The ECJ suggested that the balance in considering deletion requests should be between the individual’s interest in erasing inadequate, irrelevant, or no longer relevant information, and the public interest in the information. In the real world, however, companies are left to interpret the court’s ruling and decide if the public has a right to know, or not. To avoid issues search engines might end up complying with all the requests for deletion with the obvious consequence that search results will stop being a valid source of information. This could negatively impact the public knowledge as well as the revenues of search engines, which might not receive the same amount of advertising requests.
On the bright side: notwithstanding the legitimate doubts and questions, public agencies and companies alike are aware of the difficulties in finding the balance the ECJ suggested and are getting organized. Google called a series of public meetings to discuss how an individual’s right to be forgotten should be balanced with the public’s right to information (see here). On June 4, 2014, in order to comply with the difficult task of balancing these important interests, Article 29 privacy group decided that a special taskforce of European privacy overseers should monitor Google’s attempts to respond to citizens’ requests to be forgotten (see here).
In addition, Article 29 Working Party is developing guidelines for appeals from people whose requests to remove information from search results have been turned down by search engines (see here). The European data protection authorities agreed on a common ‘tool-box’ to ensure a coordinated approach to the handling of complaints resulting from search engines’ refusals to “de-list” complainants from their results. It was decided to put in place a network of dedicated contact persons to develop common case-handling criteria to handle complaints by the data protection authorities.
Overall, it is clear that the right to be forgotten is a reality in Europe. With the advent of modern technologies it became a fundamental right and governments, agencies and companies are working to find the right balance in enforcing this new, important freedom. A right pertaining to European citizens independently of the area of the world in which their data is being processed” (See Viviane Reding, Speech – Brussels, Mar. 16, 2011).
In the US
Also in the US individuals may object to the way certain information show on search results. However, it is not possible to find any case law where US tribunals have yet required search engines to delete links to safeguard the right to be forgotten.
This approach is consistent with fundamental US values, such as freedom of expression and of press guarded by the Constitution’s First Amendment. The freedom of speech grants Americans the right to choose what to post or take down from the internet. The United States have traditionally held freedom of expression over privacy, as a fundamental value. It can be argued that requiring Google to delete inadequate, irrelevant or no longer relevant data may clash with constitutional speech rights.
Section 230 of the Communications Decency Act shields Internet service providers and search engines from lawsuits seeking to hold them liable for not screening content produced by other parties, which is defamatory, a breach of contract, or a violation of state privacy law.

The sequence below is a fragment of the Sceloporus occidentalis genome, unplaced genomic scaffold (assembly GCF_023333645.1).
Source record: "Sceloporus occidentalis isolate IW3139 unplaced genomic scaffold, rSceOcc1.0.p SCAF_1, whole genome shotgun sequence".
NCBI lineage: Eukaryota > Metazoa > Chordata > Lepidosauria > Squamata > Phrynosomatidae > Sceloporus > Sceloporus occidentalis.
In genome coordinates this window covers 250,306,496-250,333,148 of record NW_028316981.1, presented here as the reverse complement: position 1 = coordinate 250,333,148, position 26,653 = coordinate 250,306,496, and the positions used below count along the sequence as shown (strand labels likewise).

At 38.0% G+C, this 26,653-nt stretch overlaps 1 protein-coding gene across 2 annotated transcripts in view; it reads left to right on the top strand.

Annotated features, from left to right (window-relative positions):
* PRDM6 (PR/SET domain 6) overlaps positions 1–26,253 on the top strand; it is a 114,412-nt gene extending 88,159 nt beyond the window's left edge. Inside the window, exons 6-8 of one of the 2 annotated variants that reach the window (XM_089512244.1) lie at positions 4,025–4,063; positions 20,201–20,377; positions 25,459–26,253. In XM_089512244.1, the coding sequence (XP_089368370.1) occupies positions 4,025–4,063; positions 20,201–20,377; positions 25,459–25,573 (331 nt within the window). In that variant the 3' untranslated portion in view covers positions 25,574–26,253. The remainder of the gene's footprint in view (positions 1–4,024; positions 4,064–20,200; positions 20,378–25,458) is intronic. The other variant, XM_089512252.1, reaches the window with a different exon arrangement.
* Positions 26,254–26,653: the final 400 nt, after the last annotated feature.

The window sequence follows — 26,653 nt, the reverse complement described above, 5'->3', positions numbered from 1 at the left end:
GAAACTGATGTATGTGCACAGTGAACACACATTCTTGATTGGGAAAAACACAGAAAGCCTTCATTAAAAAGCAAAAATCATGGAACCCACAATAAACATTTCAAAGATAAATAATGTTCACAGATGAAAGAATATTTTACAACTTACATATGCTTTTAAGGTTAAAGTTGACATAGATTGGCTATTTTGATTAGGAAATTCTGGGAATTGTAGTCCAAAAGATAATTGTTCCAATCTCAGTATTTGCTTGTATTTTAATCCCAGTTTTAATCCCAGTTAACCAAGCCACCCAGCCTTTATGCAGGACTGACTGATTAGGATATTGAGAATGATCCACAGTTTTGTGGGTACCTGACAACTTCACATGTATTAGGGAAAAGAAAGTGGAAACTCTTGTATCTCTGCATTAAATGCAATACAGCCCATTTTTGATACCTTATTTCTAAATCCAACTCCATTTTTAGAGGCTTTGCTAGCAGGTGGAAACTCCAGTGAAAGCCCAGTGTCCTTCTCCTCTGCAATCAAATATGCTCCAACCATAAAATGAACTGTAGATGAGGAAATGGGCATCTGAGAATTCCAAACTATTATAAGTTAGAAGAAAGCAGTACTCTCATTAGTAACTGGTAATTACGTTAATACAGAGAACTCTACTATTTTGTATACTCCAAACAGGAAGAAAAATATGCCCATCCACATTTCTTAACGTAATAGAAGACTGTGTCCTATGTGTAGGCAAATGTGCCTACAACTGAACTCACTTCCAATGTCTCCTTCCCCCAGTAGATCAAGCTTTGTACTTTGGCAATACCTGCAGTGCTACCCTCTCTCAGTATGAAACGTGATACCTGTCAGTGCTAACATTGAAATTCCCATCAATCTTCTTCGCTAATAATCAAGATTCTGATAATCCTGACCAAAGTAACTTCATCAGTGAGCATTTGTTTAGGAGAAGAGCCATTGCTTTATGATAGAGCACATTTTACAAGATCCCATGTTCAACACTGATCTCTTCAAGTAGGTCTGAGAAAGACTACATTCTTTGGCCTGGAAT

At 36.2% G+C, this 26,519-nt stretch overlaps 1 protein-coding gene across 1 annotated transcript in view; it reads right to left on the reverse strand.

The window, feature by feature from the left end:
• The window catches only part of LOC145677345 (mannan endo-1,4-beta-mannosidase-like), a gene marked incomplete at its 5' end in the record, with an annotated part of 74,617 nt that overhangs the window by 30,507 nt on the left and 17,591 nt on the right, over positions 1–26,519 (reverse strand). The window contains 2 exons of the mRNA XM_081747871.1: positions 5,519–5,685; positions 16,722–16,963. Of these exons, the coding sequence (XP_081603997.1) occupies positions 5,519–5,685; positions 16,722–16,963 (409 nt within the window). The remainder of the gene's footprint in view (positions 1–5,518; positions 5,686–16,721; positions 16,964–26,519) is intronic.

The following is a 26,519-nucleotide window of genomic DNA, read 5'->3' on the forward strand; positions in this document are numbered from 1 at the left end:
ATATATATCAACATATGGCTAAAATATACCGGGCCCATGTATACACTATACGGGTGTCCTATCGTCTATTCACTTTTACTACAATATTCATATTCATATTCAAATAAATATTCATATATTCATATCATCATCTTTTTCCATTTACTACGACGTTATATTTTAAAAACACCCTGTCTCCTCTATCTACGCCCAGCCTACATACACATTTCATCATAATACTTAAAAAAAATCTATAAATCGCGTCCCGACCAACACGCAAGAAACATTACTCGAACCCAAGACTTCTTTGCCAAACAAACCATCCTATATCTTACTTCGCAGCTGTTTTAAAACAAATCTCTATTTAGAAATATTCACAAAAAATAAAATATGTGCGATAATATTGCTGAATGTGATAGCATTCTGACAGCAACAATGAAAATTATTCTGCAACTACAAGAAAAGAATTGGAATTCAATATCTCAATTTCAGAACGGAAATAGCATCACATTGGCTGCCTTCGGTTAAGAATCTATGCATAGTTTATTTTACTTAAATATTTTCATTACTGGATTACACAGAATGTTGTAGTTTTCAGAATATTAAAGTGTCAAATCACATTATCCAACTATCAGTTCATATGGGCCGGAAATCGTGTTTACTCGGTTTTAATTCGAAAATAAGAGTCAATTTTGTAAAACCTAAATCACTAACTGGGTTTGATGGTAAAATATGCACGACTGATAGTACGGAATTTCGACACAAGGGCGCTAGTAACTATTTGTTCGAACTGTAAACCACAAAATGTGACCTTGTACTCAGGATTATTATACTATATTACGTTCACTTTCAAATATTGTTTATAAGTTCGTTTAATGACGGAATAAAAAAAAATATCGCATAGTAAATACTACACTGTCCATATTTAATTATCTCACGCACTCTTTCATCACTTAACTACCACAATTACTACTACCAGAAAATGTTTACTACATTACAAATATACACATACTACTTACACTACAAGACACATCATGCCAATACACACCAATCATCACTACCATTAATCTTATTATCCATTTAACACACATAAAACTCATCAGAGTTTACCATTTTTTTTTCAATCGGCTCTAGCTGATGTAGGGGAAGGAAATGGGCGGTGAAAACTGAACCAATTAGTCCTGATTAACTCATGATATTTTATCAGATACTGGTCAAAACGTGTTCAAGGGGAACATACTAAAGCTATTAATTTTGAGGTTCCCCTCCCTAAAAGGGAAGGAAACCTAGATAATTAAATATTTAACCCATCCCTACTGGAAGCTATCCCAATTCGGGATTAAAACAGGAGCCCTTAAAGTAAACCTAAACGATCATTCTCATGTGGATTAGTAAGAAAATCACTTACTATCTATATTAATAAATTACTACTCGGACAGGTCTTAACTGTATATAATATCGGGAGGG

Accordingly, courts have generally granted immunity to Internet service providers publishing third-party content where the provider could be characterized as a “publisher or speaker” of objectionable material. However, Section 230’s immunity is granted only where the content at issue is provided by “another information content provider” (Shiamili v Real Estate Group).
Researches show that Section 230 has become one of the most important – and one of the most intensely criticized – statutes impacting the right of speech on the Internet. Modern technologies allow for a vast amount of data gathering. Data subjects do not have control over the sale and dissemination of their personal data. Data controllers may easily misuse personal information. The need to safeguard privacy – which is also an important right – and the lack of direct federal legislation have caused US privacy law to develop in several state and federal statutes and common law doctrines.
As a consequence, settled privacy principles (fair information practice principles, OECD, APEC) and industry best practices (CTIA Best Practices) have been helping in granting individuals’ right to privacy.
A way to advance the individual right to erasure is the obligation to minimize the amount of data held. We can already see that administrative bodies have been called to minimization. Let’s think for example at the data minimization requirements contained in the Guide to Implementing Privacy issued by the DHS, or in the FCRA model which provides for the prompt deletion of inaccurate or unverifiable information.
All in all, there is a growing trend towards privacy protection.
In 2012 the FTC issued a report urging individual companies’ initiatives to accelerate the pace of self-regulatory measures implementing the Commission’s final privacy framework. The FTC highlighted how in the proposed privacy framework there are aspects of the right to be forgotten, which calls on companies to (1) delete consumer data that they no longer need and (2) allow consumers to access their data and in appropriate cases suppress or delete it. According to the Agency,